Posing as a sultan in the Saudi Royal family, a serial Miami con man who bamboozled investors to sink millions of dollars into his bogus business deals has pleaded guilty in federal court.
Anthony Gignac, aka "Sultan Bin Khalid Al Saud" among many aliases, faces years in prison at his sentencing in August after pleading guilty to impersonating a foreign government official, identity theft and fraud.
Gignac, 47, admitted that he and his partners stole about $8 million from 26 victims worldwide over the past two years, according to his plea agreement filed Friday in Miami federal court. Gignac and his co-conspirators lived lavishly, buying up Ferraris, Rolls Royces, Rolex watches, Cartier jewelry and a two-bedroom condo on exclusive Fisher Island on Biscayne Bay.
"He falsely told others that he had diplomatic immunity and was required to check in with the U.S. Department of State every few hours," according to the U.S. attorney's office. "Gignac was given gifts, including expensive paintings and jewelry, based on his false representations."
Gignac, who was born in Colombia but had lived in South Florida and other parts of the country since the early 1990s, got busted by the feds last November when he flew from London to New York on a fake passport with another person's name.
His arrest sent federal investigators with a search warrant to Gignac's Fisher Island residence, which had a "Sultan" nameplate on the front door. Inside, investigators with the Diplomatic Security Service found various business cards with Gignac's aliases and titles, such as "His Royal Highness," "Prince" and "Sultan."
Investigators also discovered fraudulent diplomatic license plates, a phony diplomatic security badge, unauthorized credit cards, thousands of dollars in cash, and financial documents in the name of a member of the Saudi Royal family.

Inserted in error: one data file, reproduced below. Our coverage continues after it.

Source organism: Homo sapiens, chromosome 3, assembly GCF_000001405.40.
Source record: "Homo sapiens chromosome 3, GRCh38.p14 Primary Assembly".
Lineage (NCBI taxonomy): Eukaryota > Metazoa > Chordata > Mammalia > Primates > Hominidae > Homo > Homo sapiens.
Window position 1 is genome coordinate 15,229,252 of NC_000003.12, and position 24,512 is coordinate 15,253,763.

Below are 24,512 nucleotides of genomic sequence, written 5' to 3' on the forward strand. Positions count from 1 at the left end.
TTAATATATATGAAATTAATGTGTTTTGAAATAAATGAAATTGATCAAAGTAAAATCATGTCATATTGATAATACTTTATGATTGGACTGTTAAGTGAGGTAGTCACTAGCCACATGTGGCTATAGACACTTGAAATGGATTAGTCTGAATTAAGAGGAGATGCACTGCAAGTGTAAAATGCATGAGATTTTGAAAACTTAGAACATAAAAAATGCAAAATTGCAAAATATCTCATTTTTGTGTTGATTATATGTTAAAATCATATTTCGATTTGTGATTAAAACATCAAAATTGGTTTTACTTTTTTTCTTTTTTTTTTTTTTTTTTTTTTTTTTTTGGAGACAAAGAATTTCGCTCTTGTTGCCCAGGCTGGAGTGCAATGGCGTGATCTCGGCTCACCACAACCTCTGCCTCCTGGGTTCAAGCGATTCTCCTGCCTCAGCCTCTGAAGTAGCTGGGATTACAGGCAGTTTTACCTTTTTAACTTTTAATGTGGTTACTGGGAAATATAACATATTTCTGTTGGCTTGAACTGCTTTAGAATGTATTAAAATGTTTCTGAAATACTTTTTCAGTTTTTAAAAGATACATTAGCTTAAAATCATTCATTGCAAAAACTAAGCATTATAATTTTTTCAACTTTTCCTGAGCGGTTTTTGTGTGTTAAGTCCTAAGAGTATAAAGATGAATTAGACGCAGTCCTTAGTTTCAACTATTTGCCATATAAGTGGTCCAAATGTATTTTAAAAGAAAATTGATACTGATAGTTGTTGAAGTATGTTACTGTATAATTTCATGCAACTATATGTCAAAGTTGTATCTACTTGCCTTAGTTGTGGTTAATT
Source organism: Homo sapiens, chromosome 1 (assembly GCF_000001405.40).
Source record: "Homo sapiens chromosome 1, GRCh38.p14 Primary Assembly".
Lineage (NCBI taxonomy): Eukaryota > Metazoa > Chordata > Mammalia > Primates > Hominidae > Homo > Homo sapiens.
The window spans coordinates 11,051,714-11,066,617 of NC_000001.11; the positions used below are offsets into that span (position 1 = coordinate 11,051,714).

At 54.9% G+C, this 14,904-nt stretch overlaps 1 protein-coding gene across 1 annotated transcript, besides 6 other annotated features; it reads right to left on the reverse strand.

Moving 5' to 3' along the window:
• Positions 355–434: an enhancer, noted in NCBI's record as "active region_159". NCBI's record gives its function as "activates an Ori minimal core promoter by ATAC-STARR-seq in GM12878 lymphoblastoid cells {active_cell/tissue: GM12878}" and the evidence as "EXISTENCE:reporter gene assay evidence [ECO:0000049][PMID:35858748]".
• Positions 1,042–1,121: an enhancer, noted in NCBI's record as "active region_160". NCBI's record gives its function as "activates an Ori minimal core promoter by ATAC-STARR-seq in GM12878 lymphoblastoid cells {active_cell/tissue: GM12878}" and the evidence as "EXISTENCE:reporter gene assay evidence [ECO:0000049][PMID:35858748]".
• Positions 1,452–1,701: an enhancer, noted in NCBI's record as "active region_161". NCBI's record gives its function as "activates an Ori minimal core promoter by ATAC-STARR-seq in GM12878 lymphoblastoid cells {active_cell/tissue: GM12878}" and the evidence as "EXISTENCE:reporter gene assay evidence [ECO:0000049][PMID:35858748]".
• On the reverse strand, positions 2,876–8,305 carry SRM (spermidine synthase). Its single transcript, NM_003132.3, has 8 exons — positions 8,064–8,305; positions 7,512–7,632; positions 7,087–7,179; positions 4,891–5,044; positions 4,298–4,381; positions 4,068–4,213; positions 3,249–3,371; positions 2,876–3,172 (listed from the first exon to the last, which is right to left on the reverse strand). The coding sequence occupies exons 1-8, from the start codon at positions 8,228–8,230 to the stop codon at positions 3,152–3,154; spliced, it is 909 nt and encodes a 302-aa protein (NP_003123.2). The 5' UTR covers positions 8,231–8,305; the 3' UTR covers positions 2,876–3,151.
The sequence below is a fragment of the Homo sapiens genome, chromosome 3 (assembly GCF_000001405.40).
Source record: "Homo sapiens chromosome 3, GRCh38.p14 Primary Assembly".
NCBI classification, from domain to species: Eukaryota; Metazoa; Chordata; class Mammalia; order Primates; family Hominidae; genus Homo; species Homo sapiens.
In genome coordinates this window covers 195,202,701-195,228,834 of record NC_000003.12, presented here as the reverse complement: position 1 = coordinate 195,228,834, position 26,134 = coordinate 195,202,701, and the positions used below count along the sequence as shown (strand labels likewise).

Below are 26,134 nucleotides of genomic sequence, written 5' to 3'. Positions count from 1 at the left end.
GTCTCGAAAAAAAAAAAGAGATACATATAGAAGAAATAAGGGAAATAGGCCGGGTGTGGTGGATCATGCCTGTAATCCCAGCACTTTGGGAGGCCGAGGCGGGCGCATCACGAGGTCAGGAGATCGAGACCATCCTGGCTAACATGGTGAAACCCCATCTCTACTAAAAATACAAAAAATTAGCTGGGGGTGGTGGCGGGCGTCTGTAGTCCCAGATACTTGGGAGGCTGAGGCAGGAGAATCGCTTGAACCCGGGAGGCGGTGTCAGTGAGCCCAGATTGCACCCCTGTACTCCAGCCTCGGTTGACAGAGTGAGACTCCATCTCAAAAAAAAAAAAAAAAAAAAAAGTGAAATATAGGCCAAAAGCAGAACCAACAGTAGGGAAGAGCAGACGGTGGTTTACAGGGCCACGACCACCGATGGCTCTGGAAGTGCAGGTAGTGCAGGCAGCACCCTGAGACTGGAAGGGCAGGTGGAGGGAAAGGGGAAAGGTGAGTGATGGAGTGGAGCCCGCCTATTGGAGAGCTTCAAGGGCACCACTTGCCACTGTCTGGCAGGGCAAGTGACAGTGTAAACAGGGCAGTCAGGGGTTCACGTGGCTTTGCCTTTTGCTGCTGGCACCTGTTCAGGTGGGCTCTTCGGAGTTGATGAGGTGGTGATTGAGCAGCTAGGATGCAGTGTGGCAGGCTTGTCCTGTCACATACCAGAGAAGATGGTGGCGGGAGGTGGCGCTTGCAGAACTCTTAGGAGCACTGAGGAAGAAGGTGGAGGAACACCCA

Since his arrest, Gignac has been held without bond at the Federal Detention Center in downtown Miami.
According to a statement filed with his plea deal, Gignac and his partners created a fraudulent investment company, Marden Williams International, in 2015 for purportedly legitimate business opportunities around the world.
In sales pitches, Gignac and the others represented that he was a member of the Saudi Royal family and had exclusive business deals — including a private offering in a Saudi Arabian company, prosecutor Trinity Jordan said. One investment victim sank $5 million into that deal.
In 2017, Gignac pretended to be a member of the Saudi Royal family with $600 million in a J.P. Morgan account as he tried to purchase a Miami hotel. He stayed at the hotel using a credit card in the name of a Saudi Royal family member.
During his visits at the hotel, he drove a Ferrari with diplomatic license plates.
An accomplice, Carl Marden Williamson, who played an important role in Gignac's scams, was also charged in the federal case. But Williamson was dismissed from the case in March after prosecutors learned he died in North Carolina.
Whatever small fortune Gignac amassed through his scam appears to have vanished. At his plea hearing on Friday, U.S. District Judge Cecilia Altonaga found that Gignac qualified for a federal public defender at taxpayer expense. His private attorney, Steven Vitale, who handled his plea deal, no longer represents him.